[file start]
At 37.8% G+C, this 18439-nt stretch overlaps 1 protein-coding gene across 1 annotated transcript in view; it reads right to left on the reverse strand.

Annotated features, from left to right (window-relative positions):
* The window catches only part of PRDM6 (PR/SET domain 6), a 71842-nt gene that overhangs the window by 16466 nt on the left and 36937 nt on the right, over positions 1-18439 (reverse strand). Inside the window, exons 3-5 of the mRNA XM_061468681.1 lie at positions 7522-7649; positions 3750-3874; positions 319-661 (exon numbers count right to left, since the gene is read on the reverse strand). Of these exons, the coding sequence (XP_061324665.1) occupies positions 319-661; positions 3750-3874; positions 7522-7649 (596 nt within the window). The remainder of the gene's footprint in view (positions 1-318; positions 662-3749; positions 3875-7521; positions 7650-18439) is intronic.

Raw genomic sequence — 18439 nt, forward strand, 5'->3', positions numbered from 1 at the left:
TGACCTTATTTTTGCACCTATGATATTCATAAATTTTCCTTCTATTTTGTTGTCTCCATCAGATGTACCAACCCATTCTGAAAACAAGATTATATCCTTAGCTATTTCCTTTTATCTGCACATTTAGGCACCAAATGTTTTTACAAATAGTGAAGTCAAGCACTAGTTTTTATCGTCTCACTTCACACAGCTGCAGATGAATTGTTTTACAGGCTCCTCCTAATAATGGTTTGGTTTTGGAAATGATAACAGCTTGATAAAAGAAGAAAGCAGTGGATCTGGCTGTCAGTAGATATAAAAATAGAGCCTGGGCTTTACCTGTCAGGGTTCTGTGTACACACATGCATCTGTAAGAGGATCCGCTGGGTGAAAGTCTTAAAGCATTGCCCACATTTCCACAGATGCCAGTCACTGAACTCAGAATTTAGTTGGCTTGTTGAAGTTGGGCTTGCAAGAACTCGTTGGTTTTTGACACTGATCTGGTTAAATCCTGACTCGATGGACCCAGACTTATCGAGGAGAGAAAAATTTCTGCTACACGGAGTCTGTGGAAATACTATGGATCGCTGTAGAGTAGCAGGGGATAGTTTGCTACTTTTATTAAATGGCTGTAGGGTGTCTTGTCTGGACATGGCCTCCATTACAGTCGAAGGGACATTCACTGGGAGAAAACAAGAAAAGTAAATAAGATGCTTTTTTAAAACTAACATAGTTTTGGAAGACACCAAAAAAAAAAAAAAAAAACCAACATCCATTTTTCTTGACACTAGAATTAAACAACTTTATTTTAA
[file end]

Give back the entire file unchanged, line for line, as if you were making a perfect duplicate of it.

At 37.8% G+C, this 18439-nt stretch overlaps 1 protein-coding gene across 1 annotated transcript in view; it reads right to left on the reverse strand.

Annotated features, from left to right (window-relative positions):
* The window catches only part of PRDM6 (PR/SET domain 6), a 71842-nt gene that overhangs the window by 16466 nt on the left and 36937 nt on the right, over positions 1-18439 (reverse strand). Inside the window, exons 3-5 of the mRNA XM_061468681.1 lie at positions 7522-7649; positions 3750-3874; positions 319-661 (exon numbers count right to left, since the gene is read on the reverse strand). Of these exons, the coding sequence (XP_061324665.1) occupies positions 319-661; positions 3750-3874; positions 7522-7649 (596 nt within the window). The remainder of the gene's footprint in view (positions 1-318; positions 662-3749; positions 3875-7521; positions 7650-18439) is intronic.

Raw genomic sequence — 18439 nt, forward strand, 5'->3', positions numbered from 1 at the left:
TGACCTTATTTTTGCACCTATGATATTCATAAATTTTCCTTCTATTTTGTTGTCTCCATCAGATGTACCAACCCATTCTGAAAACAAGATTATATCCTTAGCTATTTCCTTTTATCTGCACATTTAGGCACCAAATGTTTTTACAAATAGTGAAGTCAAGCACTAGTTTTTATCGTCTCACTTCACACAGCTGCAGATGAATTGTTTTACAGGCTCCTCCTAATAATGGTTTGGTTTTGGAAATGATAACAGCTTGATAAAAGAAGAAAGCAGTGGATCTGGCTGTCAGTAGATATAAAAATAGAGCCTGGGCTTTACCTGTCAGGGTTCTGTGTACACACATGCATCTGTAAGAGGATCCGCTGGGTGAAAGTCTTAAAGCATTGCCCACATTTCCACAGATGCCAGTCACTGAACTCAGAATTTAGTTGGCTTGTTGAAGTTGGGCTTGCAAGAACTCGTTGGTTTTTGACACTGATCTGGTTAAATCCTGACTCGATGGACCCAGACTTATCGAGGAGAGAAAAATTTCTGCTACACGGAGTCTGTGGAAATACTATGGATCGCTGTAGAGTAGCAGGGGATAGTTTGCTACTTTTATTAAATGGCTGTAGGGTGTCTTGTCTGGACATGGCCTCCATTACAGTCGAAGGGACATTCACTGGGAGAAAACAAGAAAAGTAAATAAGATGCTTTTTTAAAACTAACATAGTTTTGGAAGACACCAAAAAAAAAAAAAAAAAACCAACATCCATTTTTCTTGACACTAGAATTAAACAACTTTATTTTAA